(The Root) — My obsessive monitoring of social media shows that the third and final 2012 presidential debate was what you made of it, based on your pre-existing beliefs. By and large, Democrats and progressives thought President Obama nailed the topic of foreign policy, and Republicans and conservatives thought Mitt Romney nailed it. Here are some widely divergent comments following the debate:
Mia Love, by the way, is an African-American Republican politician of Haitian descent (as well as a 2012 honoree on The Root 100 list). She's currently mayor of Saratoga Springs, Utah, and running for a U.S. congressional seat in that state.
But let's just reset the table and go back to the big picture of what debates mean in our political system. I monitor social media feeds, particularly the divergences and interactions between progressives and conservatives. But I'm particularly interested in the way we frame politics. In our two-party system, the Electoral College effectively renders 30-plus of our U.S. states as "safe states" that will go either Democratic or Republican. They get much less attention from presidential campaigns and the media than the swing states, which generally number around a dozen.
So what does it mean that we have these debates, but only the swing voters in a dozen states are courted heavily for their votes? For example, I spoke at an ethics conference at the University of Central Oklahoma last week. Oklahoma is a solid "red state" in the presidential election. I live in New York, a solid "blue state." One panelist at the conference lives in Florida, a swing state, and said she gets up to 20 election flyers a day in her mailbox. I've gotten maybe one a week.
It's not that I want more political mail. But I am being put on notice that my vote is not really that important in the Electoral College calculations, as opposed to the ballot of someone from Florida or Ohio.
Keep that in mind as we turn to last night's debate. It was billed as a "foreign policy" debate, which to me means a debate on global issues. Instead, it was a national security debate, with almost all of the focus on Arab nations and the Middle East: Iraq, Iran, Afghanistan and Israel. Latin America and Africa barely rated mentions. Asia was boiled down to our trade issues with China. (You can check the transcript yourself.)
When South Africa was mentioned, for example, it was in the context of apartheid, not its contemporary evolution. As an African-American woman born to a Zimbabwean father and a black American mother, I was disappointed but not surprised at the lack of relevant context about the role of Africa in the world.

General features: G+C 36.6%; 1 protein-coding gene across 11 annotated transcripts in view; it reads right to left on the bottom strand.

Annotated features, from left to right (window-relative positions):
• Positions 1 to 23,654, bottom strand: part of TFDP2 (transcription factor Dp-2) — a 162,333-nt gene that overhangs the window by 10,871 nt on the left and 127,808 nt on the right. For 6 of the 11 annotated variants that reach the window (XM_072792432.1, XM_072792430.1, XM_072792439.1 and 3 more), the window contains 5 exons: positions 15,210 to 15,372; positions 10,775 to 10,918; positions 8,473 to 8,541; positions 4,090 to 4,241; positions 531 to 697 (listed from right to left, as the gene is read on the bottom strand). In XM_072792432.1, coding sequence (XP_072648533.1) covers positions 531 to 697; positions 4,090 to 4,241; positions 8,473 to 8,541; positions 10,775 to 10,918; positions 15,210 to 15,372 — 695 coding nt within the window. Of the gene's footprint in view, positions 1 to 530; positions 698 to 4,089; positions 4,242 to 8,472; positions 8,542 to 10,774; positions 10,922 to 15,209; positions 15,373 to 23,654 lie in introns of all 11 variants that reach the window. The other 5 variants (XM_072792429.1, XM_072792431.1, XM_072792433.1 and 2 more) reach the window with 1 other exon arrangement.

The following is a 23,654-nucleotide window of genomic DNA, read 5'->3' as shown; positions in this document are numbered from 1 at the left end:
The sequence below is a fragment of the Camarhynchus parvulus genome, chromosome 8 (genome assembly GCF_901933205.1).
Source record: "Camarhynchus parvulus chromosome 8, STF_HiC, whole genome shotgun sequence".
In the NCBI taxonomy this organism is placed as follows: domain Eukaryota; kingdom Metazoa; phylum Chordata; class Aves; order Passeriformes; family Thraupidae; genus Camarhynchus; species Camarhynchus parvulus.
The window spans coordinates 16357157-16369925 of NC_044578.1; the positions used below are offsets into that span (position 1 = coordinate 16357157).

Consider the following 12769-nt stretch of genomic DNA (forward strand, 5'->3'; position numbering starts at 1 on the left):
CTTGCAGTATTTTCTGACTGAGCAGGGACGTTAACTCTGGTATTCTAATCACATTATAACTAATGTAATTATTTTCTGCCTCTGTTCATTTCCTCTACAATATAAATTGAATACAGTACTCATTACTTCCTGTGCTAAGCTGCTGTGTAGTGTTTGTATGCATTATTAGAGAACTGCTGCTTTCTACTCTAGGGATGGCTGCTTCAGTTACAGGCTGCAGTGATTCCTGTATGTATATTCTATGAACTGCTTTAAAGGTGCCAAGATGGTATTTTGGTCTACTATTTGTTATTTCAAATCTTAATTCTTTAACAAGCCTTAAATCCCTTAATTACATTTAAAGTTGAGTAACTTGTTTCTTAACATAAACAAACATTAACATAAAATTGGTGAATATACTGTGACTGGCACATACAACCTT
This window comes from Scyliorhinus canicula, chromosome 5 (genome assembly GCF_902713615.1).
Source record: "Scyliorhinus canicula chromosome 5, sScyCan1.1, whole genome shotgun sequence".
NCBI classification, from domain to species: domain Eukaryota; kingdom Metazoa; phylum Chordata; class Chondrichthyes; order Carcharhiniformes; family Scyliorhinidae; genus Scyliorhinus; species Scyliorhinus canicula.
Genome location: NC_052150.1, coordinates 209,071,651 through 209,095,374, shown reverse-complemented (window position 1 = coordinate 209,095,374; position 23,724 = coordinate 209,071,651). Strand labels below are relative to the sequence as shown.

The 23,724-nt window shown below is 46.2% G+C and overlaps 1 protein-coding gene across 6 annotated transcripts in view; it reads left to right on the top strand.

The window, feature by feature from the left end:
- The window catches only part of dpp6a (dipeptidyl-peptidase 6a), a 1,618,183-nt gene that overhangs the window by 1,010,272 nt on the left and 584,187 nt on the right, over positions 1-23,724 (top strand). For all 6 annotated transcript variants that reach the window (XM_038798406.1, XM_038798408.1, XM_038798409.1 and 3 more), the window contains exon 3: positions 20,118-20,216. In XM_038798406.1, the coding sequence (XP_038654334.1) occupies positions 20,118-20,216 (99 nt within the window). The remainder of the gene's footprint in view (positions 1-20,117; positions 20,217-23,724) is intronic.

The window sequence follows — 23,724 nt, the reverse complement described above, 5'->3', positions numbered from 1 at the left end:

Even the Eurozone, with all of its economic crises, was not addressed (except for Romney's warning that the business community worries that we're "headed down the road to Greece").
I was more shocked that in a country that regularly debates undocumented immigration from Latin America, that issue wasn't even raised. Some issues are too hot for both parties, I guess.
So how did the social media world react to the debate, with its omissions, as well as its fighting words? Since this was primarily a national security debate, the playing field focused on how we treat Israel as an ally, drone strikes and how much money we spend on the military. Romney said, "I will not cut our military budget by a trillion dollars, which is a combination of the budget cuts the president has, as well as the sequestration cuts. That, in my view, is making — is making our future less certain and less secure."
What followed was the most tweeted moment of the night. President Obama replied, "I think Gov. Romney maybe hasn't spent enough time looking at how our military works. You mentioned the Navy, for example, and that we have fewer ships than we did in 1916. Well, Governor, we also have fewer horses and bayonets, because the nature of our military's changed." In old-school hip-hop terms, that was the ultimate gas face.
Did this debate change any partisan minds? I doubt it. Though President Obama had the upper hand — many times he reminded voters and viewers that he was commander in chief — the social media feeds seemed to indicate that there were few game-changing moments.
On the other hand, as someone who both monitors global politics and has a family that stretches from the U.S. to Europe to Africa, I'm concerned about the way this debate was constructed. If America wants to remain a superpower, we need to engage with the entire world, not just nations with which we are at war or whose wars we are funding. That perspective was sorely lacking from both parties in this final presidential debate.
Farai Chideya is a distinguished writer in residence at New York University's Arthur L. Carter Institute for Journalism. She is the author of four books and blogs at Farai.com.